What Churches Can Learn From Apple pt. 4

People will pay the Cost if they find it valuable.

One of my favorite books is Deitrich Bonhoffer’s, “The Cost of Discipleship.”  In that book Bonhoffer says that grace if free but it should never be cheap.  It’s the most valuable thing that we could ever have.

Now my comparison to Apple is no where near the value of Grace.  But Apple stuff is not cheap.  There are cheaper mp3 players.  there are way cheaper laptops.  But Apple knows that the people who really want their products will pay the price for them because they are worth it.

Discipleship needs to be worth it for people to buy in to the life of Christ.  What are we offering people when they come to faith in Christ.  Are we telling them that life will be easy?  Are we telling them that everything is always going to work out.  No, at least I hope not.

What we are inviting people to is grace and transformed lives.  And that should be worth it.  So we need to be living in grace and we need to be displaying transformed lives.  If we have the exact same experience as non-believers, what do they care?  They are not going to come flocking.  But if we are inviting them to join us on the journey of faith and inviting them to live transformed lives.  then that’s attractive, and that’s something different then their current experience.

When I was deciding to switch to a Mac, one of the biggest attractions was the different user experience.  I’m less vulnerable to attack, things are constantly improving. The user experience is worth the cost of the computer because I know that It’s going to work.  And It’s simpler. It’s a lot of fun too.  Yeah I had a lot to learn before I felt really proficient with my mac, but it was worth learning.

And so when it comes to faith the cost of discipleship is everything we have and everything we are.  And people will gladly pay the price, if it’s worth it.  If they see the transformation.

What Churches Can Learn from Apple pt. 3

Conversion is a Journey

When I switched over to my first mac it wasn’t a quick decision. I didn’t just wake up one day and say, I’m going to learn a whole new operating system and just fly blind into something I don’t even understand. I didn’t need to switch. But Apple wooed me by their simplistic design and clutter free stores.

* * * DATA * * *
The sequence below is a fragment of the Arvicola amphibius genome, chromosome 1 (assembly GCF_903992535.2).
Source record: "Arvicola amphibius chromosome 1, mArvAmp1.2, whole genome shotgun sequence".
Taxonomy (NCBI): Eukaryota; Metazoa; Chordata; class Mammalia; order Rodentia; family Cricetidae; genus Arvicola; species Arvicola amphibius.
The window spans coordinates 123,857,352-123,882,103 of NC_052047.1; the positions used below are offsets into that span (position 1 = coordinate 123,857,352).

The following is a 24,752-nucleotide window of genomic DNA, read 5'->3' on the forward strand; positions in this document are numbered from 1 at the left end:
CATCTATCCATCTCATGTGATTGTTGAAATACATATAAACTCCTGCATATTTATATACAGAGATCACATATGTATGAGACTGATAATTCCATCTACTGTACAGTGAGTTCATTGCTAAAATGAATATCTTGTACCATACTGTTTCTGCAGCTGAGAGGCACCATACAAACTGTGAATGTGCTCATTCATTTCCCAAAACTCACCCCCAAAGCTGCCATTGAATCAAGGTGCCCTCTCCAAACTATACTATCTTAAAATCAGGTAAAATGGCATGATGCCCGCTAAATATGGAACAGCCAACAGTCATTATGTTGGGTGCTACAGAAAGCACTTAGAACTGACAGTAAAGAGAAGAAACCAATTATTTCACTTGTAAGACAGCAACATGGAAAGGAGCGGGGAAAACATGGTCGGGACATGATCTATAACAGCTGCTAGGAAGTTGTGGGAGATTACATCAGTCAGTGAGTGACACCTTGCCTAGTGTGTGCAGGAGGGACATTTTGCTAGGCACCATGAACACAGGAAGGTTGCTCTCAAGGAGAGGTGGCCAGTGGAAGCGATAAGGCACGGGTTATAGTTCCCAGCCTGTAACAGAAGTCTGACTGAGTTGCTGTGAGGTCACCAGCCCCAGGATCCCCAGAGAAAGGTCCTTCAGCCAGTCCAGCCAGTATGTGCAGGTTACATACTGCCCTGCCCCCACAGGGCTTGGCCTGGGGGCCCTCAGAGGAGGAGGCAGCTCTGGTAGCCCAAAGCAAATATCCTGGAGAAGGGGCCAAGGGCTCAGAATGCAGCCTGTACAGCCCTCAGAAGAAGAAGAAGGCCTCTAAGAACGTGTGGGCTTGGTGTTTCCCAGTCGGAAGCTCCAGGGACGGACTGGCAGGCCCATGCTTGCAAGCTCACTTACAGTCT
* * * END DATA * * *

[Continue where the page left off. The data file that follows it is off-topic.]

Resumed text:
And the coolest thing was that they let me come into the store day after day and just play with the computers. They let me experiment, they let me figure out what the hype was all about. And during the process they had geniuses that were willing to answer questions, let me check my email, let me turn the volume way up and blast some Audioslave. They allowed me to play before I payed. And somewhere along the line I fell in love with the Computer.

So I would hope that the lesson churches can learn hear is pretty clear. Conversion is a journey it’s not an event. People come and kick the tires of faith. They take it test drives, but praying, and maybe reading their Bible. They join a community group to see who else is in the group, and if they are normal people. They ask questions, they doubt, they wonder. They’ll try to learn the songs, they’ll want to know what’s going on. And then somewhere along the line, through the wooing of the Holy Spirit, the love the community shows them, and their experience they cross the line of faith.

This is a lot messier then the Altar Call at the camp meeting conversion event, but it’s also a lot more long lasting. Becuase during the trial period they get to get their questions out. They get to see if this thing really works. And that is so valuable.

So as church leaders are we willing to trust that Jesus can handle the actual converting, that’s not our job. Our job is to open the door, answer the questions and let people enjoy the conversion Journey.

In this Metaphor Baptism is the same as walking out the store with the Box with the Apple on it. We went in to the store dead in windows and came out alive in Tiger – soon leopard. (Alright that’s kind of a stretch but i couldn’t help it.)